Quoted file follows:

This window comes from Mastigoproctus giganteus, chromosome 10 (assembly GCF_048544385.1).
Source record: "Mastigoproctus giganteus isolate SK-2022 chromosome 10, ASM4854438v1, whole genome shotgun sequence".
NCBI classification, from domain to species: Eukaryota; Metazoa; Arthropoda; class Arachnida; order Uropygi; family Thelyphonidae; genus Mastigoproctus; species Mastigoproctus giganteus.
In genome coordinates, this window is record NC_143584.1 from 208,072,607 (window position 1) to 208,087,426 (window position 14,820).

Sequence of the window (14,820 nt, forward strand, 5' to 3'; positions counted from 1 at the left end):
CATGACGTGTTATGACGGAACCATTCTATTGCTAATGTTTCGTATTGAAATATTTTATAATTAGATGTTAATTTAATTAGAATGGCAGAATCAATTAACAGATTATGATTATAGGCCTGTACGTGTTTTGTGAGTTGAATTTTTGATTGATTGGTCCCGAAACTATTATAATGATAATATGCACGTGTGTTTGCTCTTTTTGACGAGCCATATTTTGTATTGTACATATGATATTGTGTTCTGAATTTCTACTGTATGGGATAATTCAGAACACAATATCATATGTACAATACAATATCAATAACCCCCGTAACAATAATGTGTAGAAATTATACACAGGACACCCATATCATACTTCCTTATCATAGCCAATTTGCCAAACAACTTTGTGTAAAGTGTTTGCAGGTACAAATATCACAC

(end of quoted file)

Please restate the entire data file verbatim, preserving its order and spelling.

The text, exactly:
This window comes from Mastigoproctus giganteus, chromosome 10 (assembly GCF_048544385.1).
Source record: "Mastigoproctus giganteus isolate SK-2022 chromosome 10, ASM4854438v1, whole genome shotgun sequence".
NCBI classification, from domain to species: Eukaryota; Metazoa; Arthropoda; class Arachnida; order Uropygi; family Thelyphonidae; genus Mastigoproctus; species Mastigoproctus giganteus.
In genome coordinates, this window is record NC_143584.1 from 208,072,607 (window position 1) to 208,087,426 (window position 14,820).

Sequence of the window (14,820 nt, forward strand, 5' to 3'; positions counted from 1 at the left end):
CATGACGTGTTATGACGGAACCATTCTATTGCTAATGTTTCGTATTGAAATATTTTATAATTAGATGTTAATTTAATTAGAATGGCAGAATCAATTAACAGATTATGATTATAGGCCTGTACGTGTTTTGTGAGTTGAATTTTTGATTGATTGGTCCCGAAACTATTATAATGATAATATGCACGTGTGTTTGCTCTTTTTGACGAGCCATATTTTGTATTGTACATATGATATTGTGTTCTGAATTTCTACTGTATGGGATAATTCAGAACACAATATCATATGTACAATACAATATCAATAACCCCCGTAACAATAATGTGTAGAAATTATACACAGGACACCCATATCATACTTCCTTATCATAGCCAATTTGCCAAACAACTTTGTGTAAAGTGTTTGCAGGTACAAATATCACAC